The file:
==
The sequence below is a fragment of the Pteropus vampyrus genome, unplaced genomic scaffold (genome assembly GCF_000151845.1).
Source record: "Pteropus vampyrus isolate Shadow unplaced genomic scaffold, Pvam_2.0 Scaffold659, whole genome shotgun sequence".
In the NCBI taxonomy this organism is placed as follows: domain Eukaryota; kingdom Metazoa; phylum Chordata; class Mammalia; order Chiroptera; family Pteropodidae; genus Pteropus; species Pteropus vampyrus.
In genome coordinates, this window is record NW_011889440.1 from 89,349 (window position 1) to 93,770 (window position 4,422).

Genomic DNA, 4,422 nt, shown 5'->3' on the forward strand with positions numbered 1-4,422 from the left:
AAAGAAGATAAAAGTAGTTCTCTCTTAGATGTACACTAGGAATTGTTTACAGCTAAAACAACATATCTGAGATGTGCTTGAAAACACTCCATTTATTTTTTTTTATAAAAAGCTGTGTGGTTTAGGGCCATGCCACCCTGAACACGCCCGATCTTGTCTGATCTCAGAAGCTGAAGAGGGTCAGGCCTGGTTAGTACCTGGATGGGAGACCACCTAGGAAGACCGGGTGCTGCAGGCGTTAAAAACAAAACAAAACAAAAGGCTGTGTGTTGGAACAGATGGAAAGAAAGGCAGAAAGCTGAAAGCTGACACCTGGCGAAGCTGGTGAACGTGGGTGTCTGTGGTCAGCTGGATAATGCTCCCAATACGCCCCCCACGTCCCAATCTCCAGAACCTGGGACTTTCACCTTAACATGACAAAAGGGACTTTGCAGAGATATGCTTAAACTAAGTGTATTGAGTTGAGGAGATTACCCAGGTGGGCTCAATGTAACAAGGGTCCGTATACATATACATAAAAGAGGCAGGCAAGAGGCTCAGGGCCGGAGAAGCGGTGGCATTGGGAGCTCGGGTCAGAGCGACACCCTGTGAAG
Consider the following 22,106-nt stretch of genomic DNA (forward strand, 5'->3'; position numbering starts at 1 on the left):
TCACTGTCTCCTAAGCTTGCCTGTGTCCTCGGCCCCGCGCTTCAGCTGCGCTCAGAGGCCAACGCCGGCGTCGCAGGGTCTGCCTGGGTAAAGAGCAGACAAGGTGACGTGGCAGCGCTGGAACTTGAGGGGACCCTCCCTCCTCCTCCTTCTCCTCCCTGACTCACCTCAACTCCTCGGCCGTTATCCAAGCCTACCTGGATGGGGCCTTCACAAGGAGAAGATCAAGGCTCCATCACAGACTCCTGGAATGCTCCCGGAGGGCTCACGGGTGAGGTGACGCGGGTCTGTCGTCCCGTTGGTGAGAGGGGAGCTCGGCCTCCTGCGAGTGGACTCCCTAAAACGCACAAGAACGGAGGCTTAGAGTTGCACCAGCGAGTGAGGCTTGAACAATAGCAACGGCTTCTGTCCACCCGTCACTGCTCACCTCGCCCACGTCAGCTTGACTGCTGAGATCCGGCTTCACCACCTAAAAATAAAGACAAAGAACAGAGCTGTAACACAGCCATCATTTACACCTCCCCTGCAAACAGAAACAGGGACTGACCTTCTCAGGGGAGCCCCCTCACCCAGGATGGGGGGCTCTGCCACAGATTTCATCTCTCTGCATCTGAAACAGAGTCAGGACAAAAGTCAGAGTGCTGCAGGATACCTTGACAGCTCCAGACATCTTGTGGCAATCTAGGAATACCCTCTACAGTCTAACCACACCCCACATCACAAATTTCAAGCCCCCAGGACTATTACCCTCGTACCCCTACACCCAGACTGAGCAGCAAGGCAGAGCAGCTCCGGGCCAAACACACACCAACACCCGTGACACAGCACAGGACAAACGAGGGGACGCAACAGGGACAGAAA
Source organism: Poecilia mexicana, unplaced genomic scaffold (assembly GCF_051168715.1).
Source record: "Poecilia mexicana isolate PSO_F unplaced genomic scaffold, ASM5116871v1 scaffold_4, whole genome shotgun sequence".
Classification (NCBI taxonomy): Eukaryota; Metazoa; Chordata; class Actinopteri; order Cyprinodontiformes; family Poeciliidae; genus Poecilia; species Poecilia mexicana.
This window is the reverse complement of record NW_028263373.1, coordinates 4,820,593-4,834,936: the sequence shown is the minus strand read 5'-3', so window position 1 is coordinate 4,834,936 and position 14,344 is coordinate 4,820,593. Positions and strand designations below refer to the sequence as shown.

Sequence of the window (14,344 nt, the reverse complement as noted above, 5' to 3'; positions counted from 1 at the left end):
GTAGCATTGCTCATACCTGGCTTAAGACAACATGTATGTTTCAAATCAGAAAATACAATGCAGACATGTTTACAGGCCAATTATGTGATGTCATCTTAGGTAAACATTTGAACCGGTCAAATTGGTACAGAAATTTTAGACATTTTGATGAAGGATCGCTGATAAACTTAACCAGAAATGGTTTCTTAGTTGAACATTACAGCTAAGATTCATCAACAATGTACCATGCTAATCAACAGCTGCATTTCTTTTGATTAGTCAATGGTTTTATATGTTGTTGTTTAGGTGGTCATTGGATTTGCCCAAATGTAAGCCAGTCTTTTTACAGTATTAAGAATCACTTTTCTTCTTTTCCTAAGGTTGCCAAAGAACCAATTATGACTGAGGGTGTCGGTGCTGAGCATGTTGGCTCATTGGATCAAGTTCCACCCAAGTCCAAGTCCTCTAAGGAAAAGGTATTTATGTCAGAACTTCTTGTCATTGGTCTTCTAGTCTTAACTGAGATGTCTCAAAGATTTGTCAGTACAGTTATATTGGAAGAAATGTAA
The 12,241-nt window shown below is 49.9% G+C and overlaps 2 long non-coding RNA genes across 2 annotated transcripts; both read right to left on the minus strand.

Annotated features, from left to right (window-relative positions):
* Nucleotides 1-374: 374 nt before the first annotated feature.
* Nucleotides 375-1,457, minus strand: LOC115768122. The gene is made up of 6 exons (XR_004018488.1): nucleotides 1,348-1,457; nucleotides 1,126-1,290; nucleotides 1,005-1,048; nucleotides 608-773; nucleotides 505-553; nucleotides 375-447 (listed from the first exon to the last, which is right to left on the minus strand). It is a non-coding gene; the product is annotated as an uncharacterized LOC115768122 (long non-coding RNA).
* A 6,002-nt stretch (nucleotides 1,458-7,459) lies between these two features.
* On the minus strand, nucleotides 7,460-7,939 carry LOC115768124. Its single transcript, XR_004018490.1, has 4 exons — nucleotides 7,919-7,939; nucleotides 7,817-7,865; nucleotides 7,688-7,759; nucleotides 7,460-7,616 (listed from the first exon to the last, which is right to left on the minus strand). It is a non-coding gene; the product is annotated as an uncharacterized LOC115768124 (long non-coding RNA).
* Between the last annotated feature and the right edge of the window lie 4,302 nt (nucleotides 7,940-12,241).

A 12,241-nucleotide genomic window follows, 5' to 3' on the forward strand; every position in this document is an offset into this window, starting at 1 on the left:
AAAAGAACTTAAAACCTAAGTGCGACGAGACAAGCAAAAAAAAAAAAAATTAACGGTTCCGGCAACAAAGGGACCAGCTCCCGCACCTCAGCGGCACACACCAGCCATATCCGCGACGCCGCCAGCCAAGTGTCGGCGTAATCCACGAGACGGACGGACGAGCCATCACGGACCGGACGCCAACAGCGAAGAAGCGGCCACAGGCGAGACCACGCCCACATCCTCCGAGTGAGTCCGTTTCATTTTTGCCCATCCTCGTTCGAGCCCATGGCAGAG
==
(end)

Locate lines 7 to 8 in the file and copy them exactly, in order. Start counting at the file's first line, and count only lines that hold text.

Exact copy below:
Consider the following 22,106-nt stretch of genomic DNA (forward strand, 5'->3'; position numbering starts at 1 on the left):
TCACTGTCTCCTAAGCTTGCCTGTGTCCTCGGCCCCGCGCTTCAGCTGCGCTCAGAGGCCAACGCCGGCGTCGCAGGGTCTGCCTGGGTAAAGAGCAGACAAGGTGACGTGGCAGCGCTGGAACTTGAGGGGACCCTCCCTCCTCCTCCTTCTCCTCCCTGACTCACCTCAACTCCTCGGCCGTTATCCAAGCCTACCTGGATGGGGCCTTCACAAGGAGAAGATCAAGGCTCCATCACAGACTCCTGGAATGCTCCCGGAGGGCTCACGGGTGAGGTGACGCGGGTCTGTCGTCCCGTTGGTGAGAGGGGAGCTCGGCCTCCTGCGAGTGGACTCCCTAAAACGCACAAGAACGGAGGCTTAGAGTTGCACCAGCGAGTGAGGCTTGAACAATAGCAACGGCTTCTGTCCACCCGTCACTGCTCACCTCGCCCACGTCAGCTTGACTGCTGAGATCCGGCTTCACCACCTAAAAATAAAGACAAAGAACAGAGCTGTAACACAGCCATCATTTACACCTCCCCTGCAAACAGAAACAGGGACTGACCTTCTCAGGGGAGCCCCCTCACCCAGGATGGGGGGCTCTGCCACAGATTTCATCTCTCTGCATCTGAAACAGAGTCAGGACAAAAGTCAGAGTGCTGCAGGATACCTTGACAGCTCCAGACATCTTGTGGCAATCTAGGAATACCCTCTACAGTCTAACCACACCCCACATCACAAATTTCAAGCCCCCAGGACTATTACCCTCGTACCCCTACACCCAGACTGAGCAGCAAGGCAGAGCAGCTCCGGGCCAAACACACACCAACACCCGTGACACAGCACAGGACAAACGAGGGGACGCAACAGGGACAGAAA